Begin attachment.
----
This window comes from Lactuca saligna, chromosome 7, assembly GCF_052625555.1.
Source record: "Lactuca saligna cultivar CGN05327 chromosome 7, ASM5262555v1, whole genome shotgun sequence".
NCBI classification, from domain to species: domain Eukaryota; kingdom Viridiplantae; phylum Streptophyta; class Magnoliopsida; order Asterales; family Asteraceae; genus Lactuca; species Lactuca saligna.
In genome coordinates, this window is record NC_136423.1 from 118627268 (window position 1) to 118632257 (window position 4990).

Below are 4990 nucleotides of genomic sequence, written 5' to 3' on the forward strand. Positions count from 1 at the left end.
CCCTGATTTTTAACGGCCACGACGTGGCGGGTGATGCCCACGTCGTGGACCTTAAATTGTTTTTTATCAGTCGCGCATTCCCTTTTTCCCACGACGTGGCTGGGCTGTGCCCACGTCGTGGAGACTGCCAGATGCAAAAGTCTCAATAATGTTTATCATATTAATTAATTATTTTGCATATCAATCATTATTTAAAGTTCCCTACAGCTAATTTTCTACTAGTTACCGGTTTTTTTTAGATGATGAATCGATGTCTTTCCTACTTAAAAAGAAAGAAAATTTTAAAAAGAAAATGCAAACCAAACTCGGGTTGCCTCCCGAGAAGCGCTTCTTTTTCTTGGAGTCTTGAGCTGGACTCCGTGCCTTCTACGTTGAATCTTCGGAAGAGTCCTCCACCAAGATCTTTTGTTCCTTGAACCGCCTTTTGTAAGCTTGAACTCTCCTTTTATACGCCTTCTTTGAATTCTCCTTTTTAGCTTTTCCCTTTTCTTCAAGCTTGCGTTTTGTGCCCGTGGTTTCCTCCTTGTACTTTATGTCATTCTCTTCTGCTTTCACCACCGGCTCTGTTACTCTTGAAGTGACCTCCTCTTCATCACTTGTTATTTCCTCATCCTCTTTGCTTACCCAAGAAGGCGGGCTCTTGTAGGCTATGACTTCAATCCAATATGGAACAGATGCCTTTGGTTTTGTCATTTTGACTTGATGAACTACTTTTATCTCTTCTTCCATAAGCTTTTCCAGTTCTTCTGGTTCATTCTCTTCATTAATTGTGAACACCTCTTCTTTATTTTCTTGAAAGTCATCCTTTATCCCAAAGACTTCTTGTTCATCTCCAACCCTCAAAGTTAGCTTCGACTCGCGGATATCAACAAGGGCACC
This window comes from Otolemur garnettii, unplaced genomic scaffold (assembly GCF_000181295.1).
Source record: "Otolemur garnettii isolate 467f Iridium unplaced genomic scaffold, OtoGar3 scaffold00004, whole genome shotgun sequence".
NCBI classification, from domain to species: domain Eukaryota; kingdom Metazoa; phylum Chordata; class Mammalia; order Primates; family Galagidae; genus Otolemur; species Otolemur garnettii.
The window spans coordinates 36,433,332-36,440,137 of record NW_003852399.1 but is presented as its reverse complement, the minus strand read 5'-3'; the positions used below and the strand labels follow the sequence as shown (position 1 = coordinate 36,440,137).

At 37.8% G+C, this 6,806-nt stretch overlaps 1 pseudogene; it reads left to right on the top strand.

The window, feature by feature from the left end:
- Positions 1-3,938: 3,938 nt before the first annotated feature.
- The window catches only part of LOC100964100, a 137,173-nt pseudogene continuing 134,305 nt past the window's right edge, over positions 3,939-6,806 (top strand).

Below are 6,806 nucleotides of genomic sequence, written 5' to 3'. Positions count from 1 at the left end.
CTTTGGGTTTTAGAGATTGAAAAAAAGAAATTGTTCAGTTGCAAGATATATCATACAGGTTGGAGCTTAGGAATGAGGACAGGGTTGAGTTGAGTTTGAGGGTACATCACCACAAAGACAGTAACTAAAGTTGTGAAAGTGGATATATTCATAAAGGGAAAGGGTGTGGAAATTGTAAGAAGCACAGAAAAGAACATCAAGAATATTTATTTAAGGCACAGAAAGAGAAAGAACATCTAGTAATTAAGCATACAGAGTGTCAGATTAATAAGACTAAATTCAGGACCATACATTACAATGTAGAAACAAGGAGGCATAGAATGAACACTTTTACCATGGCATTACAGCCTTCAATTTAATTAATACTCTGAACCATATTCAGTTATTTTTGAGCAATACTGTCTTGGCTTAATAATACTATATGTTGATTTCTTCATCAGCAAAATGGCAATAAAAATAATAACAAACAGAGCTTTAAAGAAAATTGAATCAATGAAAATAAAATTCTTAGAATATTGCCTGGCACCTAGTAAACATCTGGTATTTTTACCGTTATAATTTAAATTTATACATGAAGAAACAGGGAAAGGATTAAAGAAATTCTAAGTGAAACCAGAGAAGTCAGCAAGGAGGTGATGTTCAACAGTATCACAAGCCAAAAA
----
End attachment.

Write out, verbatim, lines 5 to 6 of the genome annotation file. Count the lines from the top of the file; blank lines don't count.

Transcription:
Below are 4990 nucleotides of genomic sequence, written 5' to 3' on the forward strand. Positions count from 1 at the left end.
CCCTGATTTTTAACGGCCACGACGTGGCGGGTGATGCCCACGTCGTGGACCTTAAATTGTTTTTTATCAGTCGCGCATTCCCTTTTTCCCACGACGTGGCTGGGCTGTGCCCACGTCGTGGAGACTGCCAGATGCAAAAGTCTCAATAATGTTTATCATATTAATTAATTATTTTGCATATCAATCATTATTTAAAGTTCCCTACAGCTAATTTTCTACTAGTTACCGGTTTTTTTTAGATGATGAATCGATGTCTTTCCTACTTAAAAAGAAAGAAAATTTTAAAAAGAAAATGCAAACCAAACTCGGGTTGCCTCCCGAGAAGCGCTTCTTTTTCTTGGAGTCTTGAGCTGGACTCCGTGCCTTCTACGTTGAATCTTCGGAAGAGTCCTCCACCAAGATCTTTTGTTCCTTGAACCGCCTTTTGTAAGCTTGAACTCTCCTTTTATACGCCTTCTTTGAATTCTCCTTTTTAGCTTTTCCCTTTTCTTCAAGCTTGCGTTTTGTGCCCGTGGTTTCCTCCTTGTACTTTATGTCATTCTCTTCTGCTTTCACCACCGGCTCTGTTACTCTTGAAGTGACCTCCTCTTCATCACTTGTTATTTCCTCATCCTCTTTGCTTACCCAAGAAGGCGGGCTCTTGTAGGCTATGACTTCAATCCAATATGGAACAGATGCCTTTGGTTTTGTCATTTTGACTTGATGAACTACTTTTATCTCTTCTTCCATAAGCTTTTCCAGTTCTTCTGGTTCATTCTCTTCATTAATTGTGAACACCTCTTCTTTATTTTCTTGAAAGTCATCCTTTATCCCAAAGACTTCTTGTTCATCTCCAACCCTCAAAGTTAGCTTCGACTCGCGGATATCAACAAGGGCACC